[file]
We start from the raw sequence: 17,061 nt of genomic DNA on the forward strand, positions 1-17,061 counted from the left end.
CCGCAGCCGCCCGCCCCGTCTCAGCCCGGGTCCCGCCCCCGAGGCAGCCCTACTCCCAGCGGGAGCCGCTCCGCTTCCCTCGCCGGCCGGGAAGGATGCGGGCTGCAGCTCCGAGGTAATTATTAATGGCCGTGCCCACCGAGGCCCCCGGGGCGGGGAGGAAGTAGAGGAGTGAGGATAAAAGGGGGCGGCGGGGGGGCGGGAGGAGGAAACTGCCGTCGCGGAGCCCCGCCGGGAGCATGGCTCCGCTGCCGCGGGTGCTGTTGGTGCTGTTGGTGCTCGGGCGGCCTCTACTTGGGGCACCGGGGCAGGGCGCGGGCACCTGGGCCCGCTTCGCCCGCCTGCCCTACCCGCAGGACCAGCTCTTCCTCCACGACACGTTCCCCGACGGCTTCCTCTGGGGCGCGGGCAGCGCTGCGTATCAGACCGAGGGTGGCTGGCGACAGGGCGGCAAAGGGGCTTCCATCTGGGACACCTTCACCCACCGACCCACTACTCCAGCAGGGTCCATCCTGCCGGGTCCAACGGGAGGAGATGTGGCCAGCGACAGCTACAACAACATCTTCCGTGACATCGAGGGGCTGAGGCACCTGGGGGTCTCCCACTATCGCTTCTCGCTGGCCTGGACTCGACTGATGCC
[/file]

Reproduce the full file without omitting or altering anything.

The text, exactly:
We start from the raw sequence: 17,061 nt of genomic DNA on the forward strand, positions 1-17,061 counted from the left end.
CCGCAGCCGCCCGCCCCGTCTCAGCCCGGGTCCCGCCCCCGAGGCAGCCCTACTCCCAGCGGGAGCCGCTCCGCTTCCCTCGCCGGCCGGGAAGGATGCGGGCTGCAGCTCCGAGGTAATTATTAATGGCCGTGCCCACCGAGGCCCCCGGGGCGGGGAGGAAGTAGAGGAGTGAGGATAAAAGGGGGCGGCGGGGGGGCGGGAGGAGGAAACTGCCGTCGCGGAGCCCCGCCGGGAGCATGGCTCCGCTGCCGCGGGTGCTGTTGGTGCTGTTGGTGCTCGGGCGGCCTCTACTTGGGGCACCGGGGCAGGGCGCGGGCACCTGGGCCCGCTTCGCCCGCCTGCCCTACCCGCAGGACCAGCTCTTCCTCCACGACACGTTCCCCGACGGCTTCCTCTGGGGCGCGGGCAGCGCTGCGTATCAGACCGAGGGTGGCTGGCGACAGGGCGGCAAAGGGGCTTCCATCTGGGACACCTTCACCCACCGACCCACTACTCCAGCAGGGTCCATCCTGCCGGGTCCAACGGGAGGAGATGTGGCCAGCGACAGCTACAACAACATCTTCCGTGACATCGAGGGGCTGAGGCACCTGGGGGTCTCCCACTATCGCTTCTCGCTGGCCTGGACTCGACTGATGCC